Cluj-Napoca is the second-largest city in Romania, slightly ahead of Timișoara to the west, Iași to the east and Constanța to the south. And yet drop this in conversation with a local, and more often than not, they will look at you with mild suspicion and tell you that you’re mistaken. But Wikipedia will back you up: Cluj-Napoca, unlike all of those other cities, and unlike Romania’s sprawling capital, Bucharest, is growing bullishly.
Once you’re in the picturesque centre of Cluj (as the city is most commonly known), it’s not too hard to understand why people here find this fact hard to believe. The city may be the historic capital of Transylvania, the region beyond the Carpathians that makes up almost half of Romania, but it doesn’t feel like a metropolis. It rarely seems unmanageable in a great hurry, or even too much to take in at one glance.
It’s a long, constrained city that stretches on for at least 15 miles end to end, held between gentle hills as though cupped in the palm of a hand. Their rough, moor-like slopes, dotted with farmhouses and far-flung villas fill in the end of streets even in the heart of the city. One spur juts almost into the Old Town, and is topped by a huge, communist-era hotel, made up of white, layered slats and looking like a misdirected cruise liner run aground. These streets and many others are lined by frilly Habsburg buildings the colours of ice cream, testifying to centuries of rule from Vienna and Budapest, rather than Bucharest; some are scrubbed to an improbable sheen, others spread over with spiderweb cracks.
The largely medieval Old Town still remains in patches between these streets. Here, some of the alleys and narrow streets have such a hushed and forgotten air that it’s hard to believe you’re in the heart of a major city – in corners you may accidentally come across lost bits of the city wall or a miniature, centuries-old Orthodox church. By contrast, around Museum Square, every available cellar and balcony seems claimed by a cafe or bar. Cluj is a city of students – they make up as much as a quarter of the population – and students set the tone for what goes on here.
Some of the alleys and narrow streets have such a hushed and forgotten air that it’s hard to believe you’re in the heart of a major city
My host, Claudia, is a local, but spent three years studying in Bucharest – a time which she periodically refers to, in somewhat dark tones. It’s rare to find a Cluj resident, or a Transylvanian in general, who is fond of the capital, with its geometry-confounding traffic system and roving packs of stray dogs. As someone puts it to me during my stay, “people in Bucharest hate everyone, including themselves.” Cluj, with its high concentration of tech companies and students, pride itself on being more developed and forward-thinking than other Romanian cities, especially those across the mountains in Wallachia and Moldavia.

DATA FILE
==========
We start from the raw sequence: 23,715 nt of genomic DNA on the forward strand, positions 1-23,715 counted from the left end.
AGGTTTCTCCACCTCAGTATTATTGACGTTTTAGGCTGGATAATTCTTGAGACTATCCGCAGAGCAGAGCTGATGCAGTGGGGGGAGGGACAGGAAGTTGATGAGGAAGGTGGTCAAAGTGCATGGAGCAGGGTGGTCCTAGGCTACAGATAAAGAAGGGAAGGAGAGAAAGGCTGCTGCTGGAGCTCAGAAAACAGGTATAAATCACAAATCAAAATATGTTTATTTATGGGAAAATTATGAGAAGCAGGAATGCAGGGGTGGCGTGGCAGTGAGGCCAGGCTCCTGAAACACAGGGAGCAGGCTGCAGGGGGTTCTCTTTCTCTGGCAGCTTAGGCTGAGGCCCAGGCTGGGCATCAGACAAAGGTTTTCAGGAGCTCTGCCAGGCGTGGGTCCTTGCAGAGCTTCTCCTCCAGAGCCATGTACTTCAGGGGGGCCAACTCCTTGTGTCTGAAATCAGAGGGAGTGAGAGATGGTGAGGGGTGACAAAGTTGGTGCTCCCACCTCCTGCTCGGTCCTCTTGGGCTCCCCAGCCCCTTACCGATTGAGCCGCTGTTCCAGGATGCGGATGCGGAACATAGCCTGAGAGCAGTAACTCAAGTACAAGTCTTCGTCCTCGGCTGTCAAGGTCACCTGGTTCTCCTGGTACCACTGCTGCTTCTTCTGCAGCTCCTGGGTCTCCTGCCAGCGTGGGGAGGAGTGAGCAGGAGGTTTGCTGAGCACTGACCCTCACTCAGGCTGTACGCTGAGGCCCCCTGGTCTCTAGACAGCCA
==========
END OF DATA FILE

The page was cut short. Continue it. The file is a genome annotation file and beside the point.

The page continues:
A day or two later, I’m standing in Piața Unirii, waiting for a protest. Romania has got very used to protesting recently. Just a few weeks before my visit, people took to the streets in cities across the country, after a controversial emergency decree was passed by the newly elected government – a coalition dominated by the Social Democratic Party (PSD), a notionally left-wing party who have been in power for much of the last 25 years, and are seen by their opponents as exemplifying many of Romania’s ills. The decree was controversial because it would, in effect, have decriminalised corruption; an (extremely high) cash ceiling was set below which prosecution would not be automatic.
A very significant and loud part of Romania did not accept this. Hundreds of thousands took to the streets for protests, the largest since ’89. They were particularly intense on this side of the Carpathians, where the PSD has much less support. In 2014, the presidential candidate running against the PSD was even accused of wanting to separate Transylvania from the rest of Romania, such was his dominance in the region. After a week of demonstrations, Prime Minister Sorin Grindeanu repealed the decree.
When I’m there, near the start of March, the battle has technically been won, but the mood in Cluj remains watchful, suspicious. Protests take place each Sunday, as a reminder to the government, but it’s not entirely clear what the objectives of the participants are at this point. That Sunday, at the time specified online, the square is mostly dominated by an array of stalls selling food and drink from the Székely Land, the three, overwhelmingly Hungarian-speaking counties that form an enclave in the mountainous centre of Romania.
The battle has technically been won, but the mood in Cluj remains watchful, suspicious
We buy some mulled wine from a stall and wait below the imposing statue of Matthias Corvinus, a Cluj-born medieval king of Hungary. Looming over us, and the whole square, is a towering, grimy stab of Gothic, the medieval Catholic cathedral, where services are mostly conducted in Hungarian; it eyeballs the very different Romanian Orthodox cathedral down the narrow, ornate Strada Iuliu Maniu. Bone-white, domed and hollow, it seems as poised and fragile as a shell retrieved from the sea.